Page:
BOOK: The Rush County Bicentennial Books are still available for purchase at the Rushville Public Library. Reflections of Rush County is a 128-page book that contains the history of Rush County from its creation in 1822 to present-day 2022. The cost of the book is $40 plus tax payable to the Rushville Public Library. To purchase a book, visit the Library at 130 W. Third Street or call at (765) 932 – 3496. Only 30 copies remain!

Rushville is Recognized as a “Thriving Rural Community”

Indiana Lt. Gov. Suzanne Crouch was joined by other state, regional and local officials Thursday morning at City Hall for what she called a “Thriving Rural Communities” roundtable discussion.

The focus of the gathering was economic growth and how the state can better partner with Hoosier counties and communities to improve quality of life and attract new investments.

Crouch said that according to a report recently issued by Ball State University’s Center for Business and Economic Research titled The State of the Rural Economy in Indiana, several rural Indiana counties, including Rush County, are projected for growth as the state’s post-pandemic economy continues to grow.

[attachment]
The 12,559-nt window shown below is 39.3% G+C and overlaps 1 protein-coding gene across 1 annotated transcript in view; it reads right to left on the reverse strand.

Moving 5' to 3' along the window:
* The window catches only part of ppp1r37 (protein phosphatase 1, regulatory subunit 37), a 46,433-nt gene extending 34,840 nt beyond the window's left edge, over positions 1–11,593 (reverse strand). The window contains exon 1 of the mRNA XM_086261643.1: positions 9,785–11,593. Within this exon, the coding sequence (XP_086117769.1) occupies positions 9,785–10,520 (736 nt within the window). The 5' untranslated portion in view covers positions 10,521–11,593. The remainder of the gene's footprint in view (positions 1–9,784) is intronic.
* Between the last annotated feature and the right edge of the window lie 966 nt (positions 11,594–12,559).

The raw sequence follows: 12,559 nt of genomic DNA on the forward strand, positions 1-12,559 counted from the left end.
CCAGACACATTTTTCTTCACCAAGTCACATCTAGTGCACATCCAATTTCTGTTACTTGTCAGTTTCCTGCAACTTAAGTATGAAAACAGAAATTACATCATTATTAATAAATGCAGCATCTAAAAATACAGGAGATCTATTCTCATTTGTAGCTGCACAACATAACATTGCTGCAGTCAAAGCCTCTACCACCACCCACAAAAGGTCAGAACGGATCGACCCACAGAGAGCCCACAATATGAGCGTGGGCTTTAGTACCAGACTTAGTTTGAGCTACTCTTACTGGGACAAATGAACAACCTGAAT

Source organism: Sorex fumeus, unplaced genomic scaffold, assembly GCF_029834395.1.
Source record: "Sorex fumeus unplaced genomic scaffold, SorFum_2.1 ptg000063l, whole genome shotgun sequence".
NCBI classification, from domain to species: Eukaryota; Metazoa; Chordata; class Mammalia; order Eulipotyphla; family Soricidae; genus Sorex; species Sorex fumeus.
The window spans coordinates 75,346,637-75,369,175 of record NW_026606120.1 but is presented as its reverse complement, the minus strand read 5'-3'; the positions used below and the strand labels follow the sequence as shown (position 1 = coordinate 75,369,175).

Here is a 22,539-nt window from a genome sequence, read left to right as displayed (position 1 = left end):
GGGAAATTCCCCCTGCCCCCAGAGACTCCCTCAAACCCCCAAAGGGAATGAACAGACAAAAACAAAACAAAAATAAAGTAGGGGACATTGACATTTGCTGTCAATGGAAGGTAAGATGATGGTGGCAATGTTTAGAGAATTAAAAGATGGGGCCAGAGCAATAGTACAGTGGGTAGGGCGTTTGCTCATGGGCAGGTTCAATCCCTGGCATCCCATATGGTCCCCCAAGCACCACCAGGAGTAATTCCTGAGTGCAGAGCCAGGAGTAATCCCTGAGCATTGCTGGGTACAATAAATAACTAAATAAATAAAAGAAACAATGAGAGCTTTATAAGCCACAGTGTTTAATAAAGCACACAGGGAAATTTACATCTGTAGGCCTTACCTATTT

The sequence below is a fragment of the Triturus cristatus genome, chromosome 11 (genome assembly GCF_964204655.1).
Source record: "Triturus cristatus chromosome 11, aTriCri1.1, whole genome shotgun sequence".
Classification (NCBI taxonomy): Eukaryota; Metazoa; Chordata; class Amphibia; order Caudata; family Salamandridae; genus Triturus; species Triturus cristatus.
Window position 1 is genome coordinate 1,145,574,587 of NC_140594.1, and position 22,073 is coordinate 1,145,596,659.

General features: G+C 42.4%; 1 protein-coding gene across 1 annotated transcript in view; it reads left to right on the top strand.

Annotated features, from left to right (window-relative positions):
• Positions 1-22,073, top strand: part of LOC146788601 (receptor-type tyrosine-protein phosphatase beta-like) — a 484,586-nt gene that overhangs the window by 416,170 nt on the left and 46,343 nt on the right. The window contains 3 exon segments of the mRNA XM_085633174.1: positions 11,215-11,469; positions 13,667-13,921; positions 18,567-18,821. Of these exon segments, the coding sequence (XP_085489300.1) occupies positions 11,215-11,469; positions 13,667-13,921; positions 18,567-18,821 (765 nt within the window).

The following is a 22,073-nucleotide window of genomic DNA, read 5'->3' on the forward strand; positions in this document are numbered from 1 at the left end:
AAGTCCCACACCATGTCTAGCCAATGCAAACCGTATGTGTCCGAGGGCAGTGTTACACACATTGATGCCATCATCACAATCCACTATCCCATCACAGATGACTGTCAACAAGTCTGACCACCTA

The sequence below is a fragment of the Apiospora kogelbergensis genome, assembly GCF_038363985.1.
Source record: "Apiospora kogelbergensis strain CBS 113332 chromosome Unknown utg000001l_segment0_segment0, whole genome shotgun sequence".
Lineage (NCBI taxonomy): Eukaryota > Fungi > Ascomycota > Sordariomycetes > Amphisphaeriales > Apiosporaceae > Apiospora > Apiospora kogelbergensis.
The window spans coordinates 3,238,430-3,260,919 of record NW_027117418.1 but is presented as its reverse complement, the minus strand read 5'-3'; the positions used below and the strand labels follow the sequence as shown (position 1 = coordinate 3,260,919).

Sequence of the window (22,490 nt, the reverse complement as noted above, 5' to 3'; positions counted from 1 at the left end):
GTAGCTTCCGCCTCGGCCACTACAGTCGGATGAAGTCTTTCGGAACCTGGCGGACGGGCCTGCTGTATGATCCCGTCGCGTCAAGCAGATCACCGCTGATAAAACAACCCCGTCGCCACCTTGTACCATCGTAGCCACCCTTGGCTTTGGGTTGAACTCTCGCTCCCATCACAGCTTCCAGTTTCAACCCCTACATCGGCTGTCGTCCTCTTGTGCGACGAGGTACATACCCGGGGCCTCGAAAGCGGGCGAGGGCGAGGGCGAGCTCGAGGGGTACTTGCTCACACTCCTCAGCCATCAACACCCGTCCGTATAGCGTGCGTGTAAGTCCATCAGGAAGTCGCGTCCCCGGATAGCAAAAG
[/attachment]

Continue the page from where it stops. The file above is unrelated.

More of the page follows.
“Good things are happening in Rushville. You all know how to make things happen and work together,” Crouch said in her opening remarks.

The Rushville roundtable was one of six Crouch is hosting throughout the state and included David Terrell from Ball State, Denny Spinner from Indiana’s Office of Community and Rural Affairs, State Senator Jean Leising, Mayor Mike Pavey, representatives from the Rush County Board of Commissioners and County Council, John McCane from the local Economic and Community Development Corporation, and several others.